Cooking From Every Angle Articles
Canning is one kitchen activity that can intimidate even the most confident cook. The truth is, it's dead simple. Every August I make jars and jars of wild blueberry jam at my parents' house in Maine, and every Christmas I know exactly what I'm giving out as presents. The best part? It takes all of an hour to make the jam, and both the ingredients and equipment couldn't be simpler.Read More »
One of our first and most enthusiastic users, seattlebonvivant, recently told us about a project that she and some friends have set in motion. It's called Canning Across America (or CAA), and it's a national collective which aims to "promote safe food preservation and the joys of community building through food." We hope you'll pay a visit to their informative website, and then submit a recipe or check out the entries for this week's preserves contest. We also highly recommend seattlebonvivant's Twiitter stream, in our opinion an exceptional food journal.Read More »
There was a time when I would have insisted that the best -- if not the only -- way to serve a ripe peach is on its own, sans accountrements. Now, however, I'm not so sure.Read More »
Every cook we know is in endless pursuit of the perfect cooking shoe. Amanda recently graduated from Mary Jane Crocs to a pair of black patent Dansko clogs (here). She likes that they provide more support and make her taller. After years of wearing her cooking school mandated Danskos, Merrill went the other way and now rarely bothers to remove her Sauconys in the kitchen.
We'd love to know what you wear in kitchen, and if there's some great shoe we have yet to discover. Share your thoughts in the comments section below!Read More »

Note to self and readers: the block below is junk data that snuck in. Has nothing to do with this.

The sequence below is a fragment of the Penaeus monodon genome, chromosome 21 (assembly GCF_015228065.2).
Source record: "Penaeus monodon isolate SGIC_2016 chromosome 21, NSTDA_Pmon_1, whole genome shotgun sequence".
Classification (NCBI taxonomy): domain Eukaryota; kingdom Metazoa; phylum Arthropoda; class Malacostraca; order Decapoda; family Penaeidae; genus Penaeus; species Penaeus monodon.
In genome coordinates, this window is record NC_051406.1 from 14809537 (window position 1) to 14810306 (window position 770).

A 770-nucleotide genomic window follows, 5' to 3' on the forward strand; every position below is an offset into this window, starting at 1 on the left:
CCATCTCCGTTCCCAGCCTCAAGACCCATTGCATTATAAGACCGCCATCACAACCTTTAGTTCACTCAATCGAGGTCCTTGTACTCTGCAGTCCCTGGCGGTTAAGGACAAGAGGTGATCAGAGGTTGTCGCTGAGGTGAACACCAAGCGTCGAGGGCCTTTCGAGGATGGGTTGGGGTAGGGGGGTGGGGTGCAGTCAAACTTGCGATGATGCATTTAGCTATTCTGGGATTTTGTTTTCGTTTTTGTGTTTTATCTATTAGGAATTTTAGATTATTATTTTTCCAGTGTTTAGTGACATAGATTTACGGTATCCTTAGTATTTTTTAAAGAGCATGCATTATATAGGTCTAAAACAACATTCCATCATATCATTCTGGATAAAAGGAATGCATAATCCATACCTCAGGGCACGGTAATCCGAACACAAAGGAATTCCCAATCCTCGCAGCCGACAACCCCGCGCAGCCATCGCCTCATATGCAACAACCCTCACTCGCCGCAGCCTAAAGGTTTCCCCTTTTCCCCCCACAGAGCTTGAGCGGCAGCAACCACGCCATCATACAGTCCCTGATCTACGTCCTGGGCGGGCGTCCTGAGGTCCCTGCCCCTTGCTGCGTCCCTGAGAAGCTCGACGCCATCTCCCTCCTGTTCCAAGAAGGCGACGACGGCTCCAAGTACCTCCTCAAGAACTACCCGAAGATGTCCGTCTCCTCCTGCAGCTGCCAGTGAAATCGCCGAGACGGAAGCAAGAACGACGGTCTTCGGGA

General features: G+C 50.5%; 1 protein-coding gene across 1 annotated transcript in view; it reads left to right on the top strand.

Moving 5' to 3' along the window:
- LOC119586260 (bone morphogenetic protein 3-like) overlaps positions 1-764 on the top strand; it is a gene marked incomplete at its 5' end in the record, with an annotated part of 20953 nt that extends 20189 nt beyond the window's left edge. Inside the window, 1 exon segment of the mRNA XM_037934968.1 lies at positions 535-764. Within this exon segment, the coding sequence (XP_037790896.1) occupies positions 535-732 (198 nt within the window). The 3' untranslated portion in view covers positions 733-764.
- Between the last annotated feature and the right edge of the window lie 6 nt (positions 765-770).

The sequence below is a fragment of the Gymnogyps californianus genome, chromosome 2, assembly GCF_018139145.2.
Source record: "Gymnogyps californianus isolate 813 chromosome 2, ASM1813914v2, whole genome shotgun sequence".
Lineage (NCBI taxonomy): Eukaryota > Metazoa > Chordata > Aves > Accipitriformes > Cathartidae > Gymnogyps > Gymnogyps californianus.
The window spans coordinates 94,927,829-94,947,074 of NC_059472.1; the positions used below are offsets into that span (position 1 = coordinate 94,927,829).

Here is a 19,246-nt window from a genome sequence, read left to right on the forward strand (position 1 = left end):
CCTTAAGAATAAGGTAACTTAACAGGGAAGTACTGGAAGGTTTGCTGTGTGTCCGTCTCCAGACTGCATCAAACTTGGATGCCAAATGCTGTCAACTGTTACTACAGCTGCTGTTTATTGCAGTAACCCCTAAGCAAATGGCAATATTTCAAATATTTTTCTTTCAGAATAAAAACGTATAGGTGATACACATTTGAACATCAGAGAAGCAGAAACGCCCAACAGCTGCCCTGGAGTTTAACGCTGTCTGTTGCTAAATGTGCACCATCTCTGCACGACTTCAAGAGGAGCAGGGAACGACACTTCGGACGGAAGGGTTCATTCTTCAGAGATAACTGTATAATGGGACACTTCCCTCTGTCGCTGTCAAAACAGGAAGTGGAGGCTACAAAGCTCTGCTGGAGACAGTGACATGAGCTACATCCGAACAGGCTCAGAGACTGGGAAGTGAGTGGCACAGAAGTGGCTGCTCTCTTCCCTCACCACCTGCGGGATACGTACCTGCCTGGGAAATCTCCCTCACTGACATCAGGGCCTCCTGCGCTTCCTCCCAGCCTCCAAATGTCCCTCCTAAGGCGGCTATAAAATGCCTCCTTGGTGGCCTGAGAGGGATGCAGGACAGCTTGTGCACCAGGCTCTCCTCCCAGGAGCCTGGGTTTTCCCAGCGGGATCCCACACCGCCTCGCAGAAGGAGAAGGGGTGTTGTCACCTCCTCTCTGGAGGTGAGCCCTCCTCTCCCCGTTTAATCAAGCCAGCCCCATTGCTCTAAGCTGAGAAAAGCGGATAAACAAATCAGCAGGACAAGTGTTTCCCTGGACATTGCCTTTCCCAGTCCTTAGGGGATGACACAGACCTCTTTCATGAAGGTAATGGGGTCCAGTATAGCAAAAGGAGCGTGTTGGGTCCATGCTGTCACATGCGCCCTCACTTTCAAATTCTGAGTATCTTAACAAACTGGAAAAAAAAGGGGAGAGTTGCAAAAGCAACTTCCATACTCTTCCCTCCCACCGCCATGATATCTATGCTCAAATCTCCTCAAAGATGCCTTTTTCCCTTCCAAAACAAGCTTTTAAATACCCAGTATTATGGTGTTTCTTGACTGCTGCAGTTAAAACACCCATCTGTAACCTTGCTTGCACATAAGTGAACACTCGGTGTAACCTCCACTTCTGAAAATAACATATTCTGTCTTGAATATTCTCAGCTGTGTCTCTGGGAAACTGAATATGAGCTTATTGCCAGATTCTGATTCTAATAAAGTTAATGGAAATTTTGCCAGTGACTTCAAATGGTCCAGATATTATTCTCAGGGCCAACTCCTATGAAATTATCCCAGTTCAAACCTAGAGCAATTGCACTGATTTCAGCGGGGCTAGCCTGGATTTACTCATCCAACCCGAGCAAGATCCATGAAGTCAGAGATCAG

Bavarian cuisine has gained a real toehold in New York City as of late. Trendy new restaurants like Seasonal and Radegast Hall are dishing up heaping platefuls of brats, schnitzel and goulash. Brooklyn even has it's own brand-new Schnitzel Truck,which announces its current location via Twitter.Read More »
Yes, you're supposed to clean your grill as soon as you're done using it. But since that never happens in my house, I needed a way to scrape it down right before firing it up again. Merrill taught me a quick and effective trick for doing this: you crumple a piece of aluminum foil, then using tongs to grasp it, you use the foil to "scrub" the surface of the grill rack. It's amazing how well it works -- scraping up even the stickiest bits in just a few seconds.Read More »
Before shallots and garlic became the standard aromatics for dressings, vinaigrettes and dips, onion juice was often used.
Last summer my mother and I went to Scotland, where we visited some friends in Kirkcaldy, just north of Edinburgh. At lunch in their lovely dining room we were served a dessert I had never tried, and of which I had always been highly skeptical. Like Spotted Dick, Heg-Peg-Dump and Toad-in-the-Hole, Eton Mess is one of those traditional U.K. dishes with a moniker that makes you want to run for the hills. But I was happily surprised to find that what I had assumed would be a heavy, drippy English "pud" was in fact an appealing reinterpretation of one of my all-time favorite desserts: pavlova.Read More »
While studying at Le Cordon Bleu nearly a decade ago, I was taught lots of highly specific, and traditionally French, cooking skills. Some, like "turning" mushrooms, have not been repeated since. (This is where you use a special knife shaped like a bird's beak to carve tiny ridges around the entire cap of a mushroom so that it ends up looking like one of those round, spinning roof vents on the tops of city buildings.) Others, like a nifty trick for cutting bell peppers, have proven incredibly useful in my everyday cooking life.Read More »
I once heard that Martha Stewart's favorite baguette in New York was from Le Pain Quotidien. (This was way back when, before Pain Q had blossomed into the organic Belgian pastry empire it is today.) Now, credit where credit is due: I agree that they put out a superb French stick (as the Brits rather amusingly call it). It's tender within and crusty without, with that clean, floury-but-not-yeasty chewiness that only the best baguettes manage to pull off. But ever since I ordered my very first Baker's Basket, I've been convinced that all of Pain Q's bread exists primarily as a vehicle for the butter they serve with it.Read More »